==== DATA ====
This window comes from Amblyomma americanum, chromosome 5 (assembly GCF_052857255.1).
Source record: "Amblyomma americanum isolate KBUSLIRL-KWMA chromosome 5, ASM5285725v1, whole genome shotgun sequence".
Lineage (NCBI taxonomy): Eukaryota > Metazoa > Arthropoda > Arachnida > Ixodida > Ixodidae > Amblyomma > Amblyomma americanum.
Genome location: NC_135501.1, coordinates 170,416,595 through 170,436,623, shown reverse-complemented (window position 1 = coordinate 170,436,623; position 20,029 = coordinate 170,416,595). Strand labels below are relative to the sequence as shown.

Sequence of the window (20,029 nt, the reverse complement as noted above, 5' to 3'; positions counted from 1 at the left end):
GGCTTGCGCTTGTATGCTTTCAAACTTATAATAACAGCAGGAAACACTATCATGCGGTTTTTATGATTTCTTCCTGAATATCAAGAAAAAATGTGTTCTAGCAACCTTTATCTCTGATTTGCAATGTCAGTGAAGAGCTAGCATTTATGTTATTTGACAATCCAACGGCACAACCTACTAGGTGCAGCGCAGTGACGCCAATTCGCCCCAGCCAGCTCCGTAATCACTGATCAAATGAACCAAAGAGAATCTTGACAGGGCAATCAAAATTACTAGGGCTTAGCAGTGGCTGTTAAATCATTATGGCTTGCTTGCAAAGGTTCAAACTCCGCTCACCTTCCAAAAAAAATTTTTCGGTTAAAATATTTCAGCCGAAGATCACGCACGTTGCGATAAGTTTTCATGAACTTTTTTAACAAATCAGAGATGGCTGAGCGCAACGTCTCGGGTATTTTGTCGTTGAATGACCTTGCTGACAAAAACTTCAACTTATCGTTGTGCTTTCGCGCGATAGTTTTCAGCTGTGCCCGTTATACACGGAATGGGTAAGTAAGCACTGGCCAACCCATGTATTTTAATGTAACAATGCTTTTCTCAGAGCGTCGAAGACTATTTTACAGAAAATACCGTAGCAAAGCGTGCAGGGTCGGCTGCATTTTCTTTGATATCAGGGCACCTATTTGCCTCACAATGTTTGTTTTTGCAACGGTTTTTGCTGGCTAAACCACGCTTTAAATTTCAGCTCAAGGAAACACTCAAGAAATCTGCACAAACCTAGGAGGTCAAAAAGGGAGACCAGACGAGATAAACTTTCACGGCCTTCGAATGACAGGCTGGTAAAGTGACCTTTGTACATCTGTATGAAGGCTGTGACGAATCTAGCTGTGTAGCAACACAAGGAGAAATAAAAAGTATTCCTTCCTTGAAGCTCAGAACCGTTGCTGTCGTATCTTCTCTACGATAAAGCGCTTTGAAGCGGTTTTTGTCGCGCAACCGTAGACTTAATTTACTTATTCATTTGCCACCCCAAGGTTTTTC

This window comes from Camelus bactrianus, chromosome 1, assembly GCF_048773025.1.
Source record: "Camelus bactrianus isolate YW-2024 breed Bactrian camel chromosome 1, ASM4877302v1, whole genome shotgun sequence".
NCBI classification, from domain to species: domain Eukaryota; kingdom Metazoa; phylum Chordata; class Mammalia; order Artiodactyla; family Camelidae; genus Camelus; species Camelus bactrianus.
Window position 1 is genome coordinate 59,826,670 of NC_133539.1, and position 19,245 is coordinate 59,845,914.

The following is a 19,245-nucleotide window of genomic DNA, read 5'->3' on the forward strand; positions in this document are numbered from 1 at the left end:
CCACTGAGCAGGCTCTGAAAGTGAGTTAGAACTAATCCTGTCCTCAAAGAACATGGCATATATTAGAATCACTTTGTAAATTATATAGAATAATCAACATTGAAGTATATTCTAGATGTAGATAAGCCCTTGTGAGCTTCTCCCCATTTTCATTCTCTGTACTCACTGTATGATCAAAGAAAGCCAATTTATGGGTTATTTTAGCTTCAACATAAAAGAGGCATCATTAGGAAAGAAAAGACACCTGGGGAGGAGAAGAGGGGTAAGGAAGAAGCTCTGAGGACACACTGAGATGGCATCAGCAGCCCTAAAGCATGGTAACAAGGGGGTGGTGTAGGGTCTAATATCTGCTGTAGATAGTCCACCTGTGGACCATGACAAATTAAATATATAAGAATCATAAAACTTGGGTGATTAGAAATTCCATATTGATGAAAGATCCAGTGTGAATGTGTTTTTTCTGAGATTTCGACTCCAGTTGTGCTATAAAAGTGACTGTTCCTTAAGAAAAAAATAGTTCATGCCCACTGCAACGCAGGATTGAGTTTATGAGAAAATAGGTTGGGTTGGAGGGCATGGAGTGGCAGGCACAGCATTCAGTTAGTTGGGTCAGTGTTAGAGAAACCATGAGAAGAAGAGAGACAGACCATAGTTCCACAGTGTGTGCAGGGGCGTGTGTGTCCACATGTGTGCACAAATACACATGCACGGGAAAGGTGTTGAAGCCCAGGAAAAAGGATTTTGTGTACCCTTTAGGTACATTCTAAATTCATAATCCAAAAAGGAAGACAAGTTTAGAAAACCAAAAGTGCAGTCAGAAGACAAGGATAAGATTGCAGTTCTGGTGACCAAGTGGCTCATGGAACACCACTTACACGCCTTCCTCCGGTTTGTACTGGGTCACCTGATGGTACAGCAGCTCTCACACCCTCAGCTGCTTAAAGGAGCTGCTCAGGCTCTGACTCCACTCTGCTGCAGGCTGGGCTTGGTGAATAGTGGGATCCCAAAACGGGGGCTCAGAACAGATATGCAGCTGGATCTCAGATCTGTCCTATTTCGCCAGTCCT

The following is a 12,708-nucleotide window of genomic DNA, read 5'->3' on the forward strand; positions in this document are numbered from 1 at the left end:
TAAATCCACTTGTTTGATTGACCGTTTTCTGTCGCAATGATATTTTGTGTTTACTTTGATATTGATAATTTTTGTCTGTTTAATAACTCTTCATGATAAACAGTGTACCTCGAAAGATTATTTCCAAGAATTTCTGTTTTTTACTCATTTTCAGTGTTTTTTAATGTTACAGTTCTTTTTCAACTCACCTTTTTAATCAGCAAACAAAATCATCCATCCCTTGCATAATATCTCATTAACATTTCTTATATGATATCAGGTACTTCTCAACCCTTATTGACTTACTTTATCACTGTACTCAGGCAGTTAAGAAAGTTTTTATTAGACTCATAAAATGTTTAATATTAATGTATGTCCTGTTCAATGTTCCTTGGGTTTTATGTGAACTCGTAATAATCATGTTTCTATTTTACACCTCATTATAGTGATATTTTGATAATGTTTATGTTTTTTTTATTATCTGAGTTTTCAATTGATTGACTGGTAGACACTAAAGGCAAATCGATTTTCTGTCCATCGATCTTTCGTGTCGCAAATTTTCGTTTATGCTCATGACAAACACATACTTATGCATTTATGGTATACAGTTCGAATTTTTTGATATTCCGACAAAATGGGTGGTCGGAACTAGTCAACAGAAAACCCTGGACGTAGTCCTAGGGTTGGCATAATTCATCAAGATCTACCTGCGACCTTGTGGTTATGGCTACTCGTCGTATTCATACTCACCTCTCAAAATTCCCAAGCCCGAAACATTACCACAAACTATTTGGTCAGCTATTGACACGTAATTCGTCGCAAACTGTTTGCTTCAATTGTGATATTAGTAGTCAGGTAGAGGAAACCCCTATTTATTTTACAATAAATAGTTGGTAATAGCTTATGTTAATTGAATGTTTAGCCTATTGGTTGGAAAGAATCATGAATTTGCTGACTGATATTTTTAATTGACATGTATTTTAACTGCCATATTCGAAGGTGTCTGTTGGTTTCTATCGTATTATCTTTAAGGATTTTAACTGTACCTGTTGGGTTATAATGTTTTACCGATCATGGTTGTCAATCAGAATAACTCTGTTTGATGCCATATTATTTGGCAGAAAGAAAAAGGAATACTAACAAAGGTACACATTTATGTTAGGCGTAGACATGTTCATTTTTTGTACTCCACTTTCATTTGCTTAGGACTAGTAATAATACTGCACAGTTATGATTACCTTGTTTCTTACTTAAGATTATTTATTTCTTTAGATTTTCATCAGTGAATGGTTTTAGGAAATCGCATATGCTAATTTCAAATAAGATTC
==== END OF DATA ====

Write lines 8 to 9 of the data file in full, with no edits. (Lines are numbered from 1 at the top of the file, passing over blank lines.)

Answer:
Source record: "Camelus bactrianus isolate YW-2024 breed Bactrian camel chromosome 1, ASM4877302v1, whole genome shotgun sequence".
NCBI classification, from domain to species: domain Eukaryota; kingdom Metazoa; phylum Chordata; class Mammalia; order Artiodactyla; family Camelidae; genus Camelus; species Camelus bactrianus.